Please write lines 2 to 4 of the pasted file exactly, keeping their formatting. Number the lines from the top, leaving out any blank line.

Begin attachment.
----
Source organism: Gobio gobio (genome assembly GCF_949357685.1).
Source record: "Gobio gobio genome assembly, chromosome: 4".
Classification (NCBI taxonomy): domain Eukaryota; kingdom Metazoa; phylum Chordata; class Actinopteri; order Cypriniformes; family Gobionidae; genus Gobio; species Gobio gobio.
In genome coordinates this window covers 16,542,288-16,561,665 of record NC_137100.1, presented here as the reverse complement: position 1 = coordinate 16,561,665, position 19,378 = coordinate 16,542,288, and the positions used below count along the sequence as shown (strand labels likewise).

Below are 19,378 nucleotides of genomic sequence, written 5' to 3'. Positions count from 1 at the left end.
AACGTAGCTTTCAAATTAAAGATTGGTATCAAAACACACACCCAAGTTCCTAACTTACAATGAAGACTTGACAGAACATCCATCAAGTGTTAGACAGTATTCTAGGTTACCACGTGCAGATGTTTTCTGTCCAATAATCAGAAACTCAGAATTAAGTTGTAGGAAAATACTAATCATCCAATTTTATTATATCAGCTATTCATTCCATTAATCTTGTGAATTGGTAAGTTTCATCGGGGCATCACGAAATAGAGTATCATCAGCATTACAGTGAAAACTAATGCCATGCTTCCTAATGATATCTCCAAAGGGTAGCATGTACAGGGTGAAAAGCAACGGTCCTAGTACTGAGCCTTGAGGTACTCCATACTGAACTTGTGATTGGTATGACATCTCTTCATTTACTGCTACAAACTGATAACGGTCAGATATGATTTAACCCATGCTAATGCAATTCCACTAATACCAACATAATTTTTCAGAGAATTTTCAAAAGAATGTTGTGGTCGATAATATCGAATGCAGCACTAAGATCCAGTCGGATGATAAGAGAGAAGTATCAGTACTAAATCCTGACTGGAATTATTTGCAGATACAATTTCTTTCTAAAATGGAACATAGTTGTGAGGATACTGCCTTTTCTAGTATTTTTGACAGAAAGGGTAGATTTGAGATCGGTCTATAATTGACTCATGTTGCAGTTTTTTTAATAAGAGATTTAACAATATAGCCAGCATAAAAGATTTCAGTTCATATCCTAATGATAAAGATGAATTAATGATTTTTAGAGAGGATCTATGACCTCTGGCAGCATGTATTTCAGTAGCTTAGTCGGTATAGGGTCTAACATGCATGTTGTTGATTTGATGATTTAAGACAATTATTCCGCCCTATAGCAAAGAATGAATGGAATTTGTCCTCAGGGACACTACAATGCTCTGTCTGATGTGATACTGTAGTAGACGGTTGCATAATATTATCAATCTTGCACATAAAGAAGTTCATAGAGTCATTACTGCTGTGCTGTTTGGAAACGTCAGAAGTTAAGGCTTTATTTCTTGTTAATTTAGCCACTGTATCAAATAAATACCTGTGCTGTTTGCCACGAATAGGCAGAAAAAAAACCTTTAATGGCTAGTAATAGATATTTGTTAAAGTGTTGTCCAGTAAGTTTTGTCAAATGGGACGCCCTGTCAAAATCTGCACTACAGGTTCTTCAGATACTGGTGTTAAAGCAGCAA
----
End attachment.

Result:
Source record: "Gobio gobio genome assembly, chromosome: 4".
Classification (NCBI taxonomy): domain Eukaryota; kingdom Metazoa; phylum Chordata; class Actinopteri; order Cypriniformes; family Gobionidae; genus Gobio; species Gobio gobio.
In genome coordinates this window covers 16,542,288-16,561,665 of record NC_137100.1, presented here as the reverse complement: position 1 = coordinate 16,561,665, position 19,378 = coordinate 16,542,288, and the positions used below count along the sequence as shown (strand labels likewise).